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Southern Illinoisan: Wednesday, March 27, 1974 - Page 1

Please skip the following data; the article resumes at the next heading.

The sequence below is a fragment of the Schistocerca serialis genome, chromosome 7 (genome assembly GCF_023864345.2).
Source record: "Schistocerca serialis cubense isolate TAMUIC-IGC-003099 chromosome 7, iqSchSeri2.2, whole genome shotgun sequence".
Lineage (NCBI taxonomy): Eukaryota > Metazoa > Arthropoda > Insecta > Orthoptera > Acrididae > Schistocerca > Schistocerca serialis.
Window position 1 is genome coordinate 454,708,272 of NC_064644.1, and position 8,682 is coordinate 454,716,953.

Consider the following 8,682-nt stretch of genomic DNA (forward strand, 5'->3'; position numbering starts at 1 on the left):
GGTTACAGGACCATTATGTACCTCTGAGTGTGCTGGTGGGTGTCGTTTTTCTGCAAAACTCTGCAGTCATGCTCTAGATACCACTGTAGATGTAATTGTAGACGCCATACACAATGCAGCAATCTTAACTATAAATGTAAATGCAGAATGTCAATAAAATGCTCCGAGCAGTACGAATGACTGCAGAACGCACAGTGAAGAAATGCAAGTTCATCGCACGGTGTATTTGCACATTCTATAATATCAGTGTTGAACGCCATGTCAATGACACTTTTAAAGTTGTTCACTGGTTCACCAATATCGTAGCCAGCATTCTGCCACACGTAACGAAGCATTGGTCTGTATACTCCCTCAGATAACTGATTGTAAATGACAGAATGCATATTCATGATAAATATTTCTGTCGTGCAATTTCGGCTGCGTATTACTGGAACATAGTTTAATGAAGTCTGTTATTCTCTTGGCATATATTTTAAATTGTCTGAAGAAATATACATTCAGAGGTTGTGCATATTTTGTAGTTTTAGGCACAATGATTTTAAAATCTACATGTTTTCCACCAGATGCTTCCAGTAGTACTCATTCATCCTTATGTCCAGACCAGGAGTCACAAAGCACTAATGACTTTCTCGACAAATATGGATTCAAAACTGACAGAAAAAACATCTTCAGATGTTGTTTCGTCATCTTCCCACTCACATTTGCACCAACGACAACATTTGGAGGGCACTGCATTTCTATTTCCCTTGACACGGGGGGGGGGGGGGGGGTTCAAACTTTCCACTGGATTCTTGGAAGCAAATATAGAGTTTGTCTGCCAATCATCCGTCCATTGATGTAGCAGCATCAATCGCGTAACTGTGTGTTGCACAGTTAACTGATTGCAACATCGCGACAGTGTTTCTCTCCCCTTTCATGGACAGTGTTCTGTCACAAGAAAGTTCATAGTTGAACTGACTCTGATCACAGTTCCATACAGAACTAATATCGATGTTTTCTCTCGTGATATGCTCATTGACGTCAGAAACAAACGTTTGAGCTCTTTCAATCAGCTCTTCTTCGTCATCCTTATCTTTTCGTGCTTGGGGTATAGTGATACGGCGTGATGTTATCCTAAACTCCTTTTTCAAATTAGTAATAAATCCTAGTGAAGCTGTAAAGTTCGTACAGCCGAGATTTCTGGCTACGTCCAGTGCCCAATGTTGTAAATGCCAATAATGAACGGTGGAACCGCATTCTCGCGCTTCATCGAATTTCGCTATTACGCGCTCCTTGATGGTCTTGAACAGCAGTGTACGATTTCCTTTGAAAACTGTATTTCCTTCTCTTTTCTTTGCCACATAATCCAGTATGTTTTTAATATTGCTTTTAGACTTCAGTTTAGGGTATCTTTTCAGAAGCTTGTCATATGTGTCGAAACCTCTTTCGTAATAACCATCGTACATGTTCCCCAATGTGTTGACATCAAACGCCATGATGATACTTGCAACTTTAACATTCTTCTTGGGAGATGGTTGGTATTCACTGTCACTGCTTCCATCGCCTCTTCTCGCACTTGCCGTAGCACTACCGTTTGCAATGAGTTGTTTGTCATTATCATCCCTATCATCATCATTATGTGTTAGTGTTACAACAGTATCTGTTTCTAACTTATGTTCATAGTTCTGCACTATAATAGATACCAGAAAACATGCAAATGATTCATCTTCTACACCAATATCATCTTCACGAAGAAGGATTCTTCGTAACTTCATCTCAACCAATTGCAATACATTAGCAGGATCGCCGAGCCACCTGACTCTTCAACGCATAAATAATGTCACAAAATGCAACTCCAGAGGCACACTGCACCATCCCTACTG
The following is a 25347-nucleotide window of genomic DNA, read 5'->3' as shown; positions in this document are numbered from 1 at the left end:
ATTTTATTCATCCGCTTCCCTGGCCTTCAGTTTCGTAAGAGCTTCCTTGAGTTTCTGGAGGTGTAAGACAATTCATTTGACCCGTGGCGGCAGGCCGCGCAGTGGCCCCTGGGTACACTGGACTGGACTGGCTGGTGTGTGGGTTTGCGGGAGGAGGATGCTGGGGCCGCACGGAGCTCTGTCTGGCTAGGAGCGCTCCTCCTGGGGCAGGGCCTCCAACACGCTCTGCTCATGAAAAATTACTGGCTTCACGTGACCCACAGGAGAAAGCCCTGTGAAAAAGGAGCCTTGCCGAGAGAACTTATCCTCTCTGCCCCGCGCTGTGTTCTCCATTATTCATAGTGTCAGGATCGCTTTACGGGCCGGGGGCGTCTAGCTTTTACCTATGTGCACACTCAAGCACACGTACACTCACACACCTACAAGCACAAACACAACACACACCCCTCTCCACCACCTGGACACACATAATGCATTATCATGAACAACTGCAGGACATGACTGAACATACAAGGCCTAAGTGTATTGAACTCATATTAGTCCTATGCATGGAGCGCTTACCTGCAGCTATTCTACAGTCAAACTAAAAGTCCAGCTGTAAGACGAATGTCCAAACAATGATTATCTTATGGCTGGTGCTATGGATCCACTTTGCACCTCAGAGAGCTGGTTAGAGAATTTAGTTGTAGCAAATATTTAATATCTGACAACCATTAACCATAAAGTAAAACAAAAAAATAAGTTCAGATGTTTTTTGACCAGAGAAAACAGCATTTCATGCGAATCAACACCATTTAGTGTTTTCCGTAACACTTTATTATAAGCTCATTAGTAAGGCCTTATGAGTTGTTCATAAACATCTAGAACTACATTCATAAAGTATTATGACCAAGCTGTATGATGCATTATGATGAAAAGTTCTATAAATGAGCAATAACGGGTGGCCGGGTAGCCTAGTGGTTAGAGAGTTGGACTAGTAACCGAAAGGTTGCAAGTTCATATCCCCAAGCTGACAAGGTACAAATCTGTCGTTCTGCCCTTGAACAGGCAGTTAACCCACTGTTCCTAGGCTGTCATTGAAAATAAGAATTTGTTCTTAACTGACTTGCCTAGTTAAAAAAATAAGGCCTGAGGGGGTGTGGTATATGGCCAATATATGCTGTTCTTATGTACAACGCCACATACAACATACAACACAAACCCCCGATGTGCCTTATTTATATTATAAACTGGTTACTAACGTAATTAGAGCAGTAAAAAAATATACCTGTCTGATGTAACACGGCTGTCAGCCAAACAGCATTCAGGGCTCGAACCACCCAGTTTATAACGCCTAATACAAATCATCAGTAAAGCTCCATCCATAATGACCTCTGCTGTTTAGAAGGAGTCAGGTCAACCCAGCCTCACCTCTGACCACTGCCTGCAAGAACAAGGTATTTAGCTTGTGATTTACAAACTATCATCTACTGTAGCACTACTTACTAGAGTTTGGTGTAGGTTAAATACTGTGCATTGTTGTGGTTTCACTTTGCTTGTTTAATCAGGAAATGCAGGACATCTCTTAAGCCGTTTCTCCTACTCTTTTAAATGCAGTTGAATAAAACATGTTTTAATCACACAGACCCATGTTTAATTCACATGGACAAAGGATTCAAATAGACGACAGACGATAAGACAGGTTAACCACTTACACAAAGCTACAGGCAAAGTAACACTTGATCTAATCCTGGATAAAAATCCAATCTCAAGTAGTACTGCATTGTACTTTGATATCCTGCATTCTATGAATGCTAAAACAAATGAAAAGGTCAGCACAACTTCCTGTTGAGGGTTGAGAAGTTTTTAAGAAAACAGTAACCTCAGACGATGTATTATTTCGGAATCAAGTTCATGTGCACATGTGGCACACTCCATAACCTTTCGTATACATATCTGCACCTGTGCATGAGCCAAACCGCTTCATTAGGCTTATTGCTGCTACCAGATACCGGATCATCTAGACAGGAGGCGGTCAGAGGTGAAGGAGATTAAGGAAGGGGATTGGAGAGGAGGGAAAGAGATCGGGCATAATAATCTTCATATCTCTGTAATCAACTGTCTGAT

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   Southern Illinoisan (Newspaper) - March 27, 1974, Carbondale, Illinois                                PUBLICATION OFFICE Carbondale 710 N Illinois Murphysboro 1113 Walnut Herrin 212 NIWh Volume 82No 7310c a Copy Illin 010175 HOME OFFICE P0 BOX 789 DECATUR Four Sections TabloidHOpagti Pnfrii Hwrlr Blly Jnurn1 Murphyriw WEDNESDAY MARCH 27 1974 75 of apple crop lost By Wanda Barras Of the Southern lUinoisan Union and Jackson Counties fruit growers estimate that 75 to 80 per cent of the apple buds may have been killed in the twoday cold snap last weekend A 75 per cent loss of the apple crop translates into a million loss Add that to the million loss in the peach crop and it puts grow ers losses to more than million Fruit growers examined ap plebuds todayin t e m p e ra tures expected to soar to the 70s only three days away from killing temperatures of 4 to 10 degrees While growers surveyed trees the Farmers Home Ad ministration FHA prepared to make surveys of the fruit damage to report to the Illi nois Agriculture Department one step toward determining if the area qualifies as a disas ter area Robert Williams director of the Illinois Dept of Agricul ture said the FHA informa tion would be fed through his department to the governor for his consideration Ned Foley a member of the Union County Board of Commissioners Tuesday said he plans to explore the possi bility of getting the area de signated a disaster area to qualify fruit growersfor fed eral aid Don Boyd a Union County fruit grower said 75 to 80 per cent of the apple buds may have beenkilled in the freezing temperatures and Ray Grammer a Jackson County fruit grower estimat ed 75 per cent were probably killed Grammer and Boyd said it will be several days before they can accurately assess the damage Grammer says hell be able to determine by the percent age of buds that bloom That will be in mid or late April Both growers are confident thetwo counties will have a commercial crop if here are no more hard freezes and pol lination is good Boyd said We need every bloom that is on the trees tomake apples Oil gas lease policies rapped Washington AP Rep John Dingell DMich gaid today the Interior Depart ment has encouraged rising fuel prices through its reluctance to ban joint bidding on offshore oil and gas leases He said he found it curious that the department was now drafting such a ban a full five years after the Justice Depart ment recommended antitrust action to halt joint bidding Even now said Dingell there Is no assurance that the propos ed restrictions on joint bidding announced in January ever would be allowed to take ef fect A number of years ago there were draft regulations to submit exploratory data to the govern ment and these are still in draft said Dingell Joint ventures are certainly matter which deserves careful scrutiny before this time and Interior is the department which should have aggressively pursued this question said Dingell Small business and me con sumer have suffered the conse quences of high prices resulting from the departments inac tion said Dingell His comments opened a se cond day of hearings by a House panel on whether federal leasing policy discriminates against small oil and gas companies He is the subcommittees chairman Tuesday Monte Canfield deputy director of the Ford Foundation Energy Policy Pro ject testified that the ad ministration acted arbitrarily when it ordered a tenfold in crease in leasing by 1975 He said his interviews with government officials indicated the decision was made in the absence of supporting data and without consulting any of the agencies involved in leasing He said the decision was made although the federal government sharply reduced its own estimate of how much oii and gas could be produced if the Atlantic is opened to drill ing Canfield said that neither he nor the agencies affected could find out how the administration arrived at the lOmillionacre figure was asked by the com ministration had yielded to pressure applied by the major oil companies It has to have had an im pact he said An earlier witness testified that existingleasing policy discourages small companies from bidding on tracts and en courages the big companies to allow oil and gas to remain in jfiC WaS aoftCU uy wit a t mittee if he believed the adthe ground while prices rise Memo urged cutback This Owl showed op recently the yard ef Earl Halterman North Maple street Cambria apparently sick or injured because it could not fly Halterman said He is feeding it and has pro vided a box for a roost but glad to let a veter inarian or other person know ledgeable about the care and feeding of owls take over he taid The Barn Owl it classed by state wildlife biologist Ver nen Kleen as a rare perman ent resident in Southern Il linois According to Roger Tory Petersons Field Guide to the Birds the Bam Owl ranges in size from IS to 20 inches is buff or ed long legged and has white heartshaped face its erratic flight ft called mothlike its white or pale cinnamoncolored underparti are described as ghostly at night it does not hoot like some other owls but utters an eerie rasping hiss or snore kschhl Photo by Dick Carter Washington AP Senate investigators said to day they have a 1968 oil com pany memo which recommends foreign crude production cut backs because of fears of a surplus of oil Staff members of the Senate Foreign Relations subcommittee on Multinational Corporations said the documentwas from the Judge releases testimony by undercover drug agents Wraps Alton AP were removed today from transcripts of testimony given by two undercover narcotics investigators during closeddoor sessions in the federal civil rights trial of ten former fellow drug agents Richard Hemphill a St Louis County police officer and John Corrona a St Louis city policeman testified Tuesday in TJS District Judge Omer Poos chambers Poos excluded the public and newsmen to safeguard the two events identities and current cases Initially transcripts testimony would be Poos said the of the agents and their names secret But when that only physical descriptions need be secret the judge relented On trial are seven federal of ficers and three St Louis policemen accused of conducting six allegedly illegal raids last April in the Collinsville HI area Two of those raids on Collinsville homes April 23 1973 were made on incorrect ad dresses the defense admits HemphilTs testimony contra dicted some aspects of the first witness for the prosecution Internal Revenue Service agent David J Kurz who was invited along on the raids to evaluate any financial information that might be discovered Kurz had testified he saw the and during three April 19 1973 raids Hemphill said he saw no one drinking In the first raid conducted on a rural house rented by two drug suspects but vacant that night Kurz said an agent kick ed open a door without warning or identification Hemphill said files of Standard Oil of California and projected large potential surpluses through 1373 They said the memo recom mended cutbacks in some foreign production areas to offset some increases jn Saudi Arabia and Irani where pressures were on for stepping up production Asurplus of oil wouldcause the price of oil to drop thus lowering company profits Staff members said the memo would be discussed with officials of the Standard Oil Co of California in open hearings Thursday on the influence of multinational oil corporations on United States foreign policy WOUlu ue ueticu UM lawyers for both sides agreed defendants drinking beer bfore several of identifying lice Corrona the agents themselves yelled as po Partly cloudy and a little warmer tonight low in the low 50s Mostly cloudy Thursday 30 per cent chance of rain High 65 to 70 said he may have been responsible for one of the mistaken raids He said he gave agents an address for a drug suspect but was not sure he gave them the correct town Agents looking for the suspect later mistakenly raided the Collinsville home of Mr and Mrs Donald Askew index Classified Comics TV Bridge Crossword Editorials Family living Records Sports Weather details map 1314 U 910 Clean air in way Coal called savior but redemption delayed Chicago AP Coal isseen by many as the in the federal savior of the energy crisis regulations on nation but clean air are Jelaying the redemption says the president of the National Coal Association CarlE Bagge spoke Tuesday at the opening session of a coal conference in Chicago where 500 state business civil and union leaders gathered to develop ideas for promoting the use of the nations vast supplies of highsulfur coal much of it in Illinois Bagge said a recent Cornell study showed that even if oil production rises 25 per cent and nuclear reactors are brought on line rapidly coal will have to provide more than one third of the nations energy by 1985 A crash program to build 36 synthetic fuel plants by 1985 will provide only 38 per cent of the energy need coal will have to Bagge claimed That means that last years coal production of 590 million tons will have to be doubled by and tripled by 1985 if energy needs are to be met he said Ironically just when coal is expected to do a giants job its strength is diluted by the federal Slean Air Act which with its restrictions on highsulfur coal could wipe out Illinois coal in dustry he claimed Bagge sought support for problems involved in applying highsulfur Illinois coal to meeting energy needs in the shortto midterm is at best mistaken Bagge said One alternative he suggested was to permit the use of high sulfur coal under controls based on weather conditions He said Illinois should consider the method used by the Tennessee Valley Authority which both lowand highsulfur uses coal depending on the possibility of a airpollution inversion Bagge sougm series of amendments submitted During an aversion the winds last week to the Clean Air Act do not clear the air of pollutants which would permit wider use of bituminous highsulfur coal reserves He warned against expecting much of new technology to convert coal to synthetic oil and natural gas We should not raise our ex pectations for synthetic fuels technology too high Anyone who says emerging synthetic fuel CilerEY liCCU tWOl rVlOi bw uuju provide the other 30 per cent technologies can resolve the leaving a heavier than normal accumulation of dangerous particles in the air The TVA uses tall smokestacks to d i s p er s e harmful sulfur oxide gas and switches to cleaner fuels when the conditions demand it Bagge said this system is far less costly than efforts to remove sulfur from bases in the smokestacks 62625 Busing dealt blow Washington AP By a resounding 293117 vote the House has gone on record against busing of school children across district lines to overcome segregation It adopted an amendment that would permit busing only after all other remedies have been tried and failed then limit it to the school closest or next closest to the pupils home The amendment was added to a bill extending the Elementary and Secondary Education Act the largest federal school aid program Senate action still is required Similar antibusing legislation was approved by the House in 1972 but died in a Senate filibuster The managers of the bill predicted it would cause trouble in the Senate this year too Rep Carl D Perkins DKy said Senate opposition to the amendment would endanger the school bilTto which it was attached The bill would extend ESEA which expires June 30 for three more years Cattle price prop may up beef costs Washington AP Agriculture Department of ficials admit that government plans to buy million worth of high quality hamburger to help prop up cattle prices also could boost beef prices at super markets It will have an upward thrust in cattle prices but its im possible to say how much John Larsen a USDA livestock economist said Butit will be a little shot in the arm for pro ducers Other department officials said they could not estimate how much the spring beefbuying campaign announced Tuesday might add to consumer meat costs if cattle prices rise as planned The amount to be bought is small very small and is more of a gesture than anything one official said asking not to be identified It could make 100000 cattlemen feel better and 200 million other people mad Spokesmen for cattlemen said the purchase represents about one days slaughter in the in dustry According to department of ficials the million purchase is expected to provide about 50 million pounds of ground beef in addition to what the government regularly buys for the school lunch program About million was spent last year on 1 454 million pounds of beef pro vided for the program The beef buying was disclosed by Agriculture Secretary Earl L Bute at a White House i meeting Goaltogas plants big topic Nixon tapes used in trial New York AP For the first time In a criminal trial lawyers for former Atty Gen John N Mitchell and onetime Com merce secretary Maurice H Stans have had recourse to White House tapes of conversa tions with the President Transcripts from two of the tapes were used in a searching crossexamination Tuesday of ousted White House counsel John W Dean III at the con spiracy trial of Mitchell and summary of a third tape Dean was scheduled to testify again today His appearance in his first two days of testimony has lured spectatorsinto line outside the courthouse as early as 2 am in order to obtain the handful of Spectators line up outside of courtroom President Nixon a request last year from Mitchell The witness said the request was for ac tion Atty by Mitchells Gen Richard successor G Klein seats available to public at the trial te general Mitchell and Stans are accus ed of impeding a massive fraud investigation by the Securities and Exchange Commission against financier Robert L Vesco in return for his secret cash contribution to President campaign Nixons reelection John W Dean III At one point Tuesday Dean testified that he concealed from mij dienst against the federalgrand jury that eventually indicted the two defendants The testimony was based on a White House tape as was subsequent testimony relating to Stans The government charges that Stans tried to conceal Vescos contribution by failing to report it under a new law that became effective April 7 1972 three days before the money charged hands Stans then was chairman of the Finance Committee to Re Elect the President It Is his claim that he acted in accord with legal advice that Vescos pledge of the money before the reporting deadline made the concealment legal Referring to a White House conversation of Feb 28 1973 Dean was asked on cross ex amination On that date didnt you in form the President of the United States I think we have a good strong case that the donor 8f the money Robert Veseo had relinquished control of the money and constructive possession of the money was in the hands of the finance com mittee Yes I did Dean replied But the government later asked Wasnt the basis of your statement to the President at that time whatMr Stans told you That is correct replied1 Dean Also at issue in the trial is whether Stans demanded that the be in cash so It could be traced less easily One count of perjury against him is based on Stans testimony before the grand jury that be never made such a demand ByJohnTrimble Of The Southern Ulinoisan Talk about changing Illinois coal into cleanburning gas and oil dominated the first day of a coal conference in Chicago Three Southern Illinois per sons attending the meeting ag reed in telephone interviews that the focal point of the conference is developing coal conversion plants State Rep Richard 0 Hart DBenton said some speakers said such plants are coming but they raised the question of what will happen to the Illinois coal industry before are built It has beenestimated that the earliest a coal gasification plant could beoperating in Illinois would be in the early 1980s In the meantime the state clean air act will ban the use of most Illinois coal by May301975 gas emission controls are perfect ed Those controls are needed to desulfurize the smoke emitt ed by burning coal Much Il linois coal has a high sulfur content put into the air when coal is burned Sulfur is harm ful because when mixed with water in the lungs it can create suJf uric acid Whatwill happen to Industry before plants are built Carl Bagge president of the National Coal Association warnedthe conference that coal production must double by 1985 to meet energy needs but the industry must have assurances that coal can be used and sold for a of time Hart said Thomas G Ayefs president of Commonwealth Edison Co saida stack gas emission con trol device that costs mil lion being tested near Chi has proven unsatisfac tory Hart said when the General Assembly reconvenes April 16 he will reintroduce a bill would delay the clean air act 1975 deadline to allow for the development of work able emission controls A simi lar bill was vetoed last year Hart said the general cen sensus at ttie conference is there will be more than one coal gasification plant in Il linois but How many and where remains to be seen He said a representative of the Office of Coal Research Washington DC said the companies involved in coal conversion research will de termine where the plants are located Carbondale Mayor Neal Ec kertsaid the conference is veryinformative and the main thrust seems to be coal gasi fication and liquefication But he warned To make any decision based on the in formation would be very has ty It is not a well rounded approach The conference was fed fi gures by coal industry repre sentatives about energy needs and that leaves a little to be desired he said The environrrientalists had not made themselves heard inthe first day of the confer ence he said and there was not much rebuttal to some of tie speakers Keneth Cook a West Frank fort city councilman said the conference is trying to promote ways to use Illinois coal and get along with the environ mentalists Gov Daniel Wal ker is trying to find ways to get Illinois coal on the market If the law is not changed coal companies in Illinois will have to dose because of the clean air deadline which has already been extended from May 30 of this year Cook said The industry is wanting a sevenor eightyear extension he said Cook who is a coal miner said I mink theyre all going to agree something has to be done Hart said more than 400 persons attended the first day of me conference including 67 legislators The conference was high lighted Monday when Gov Walker drove a car in down town Chicago power ed by gasoline made from Illinois coal Today the conference is to hear a panel discussion of environmental problems and tour the HyGas pilot coal gasification plant in Chi cago Hart said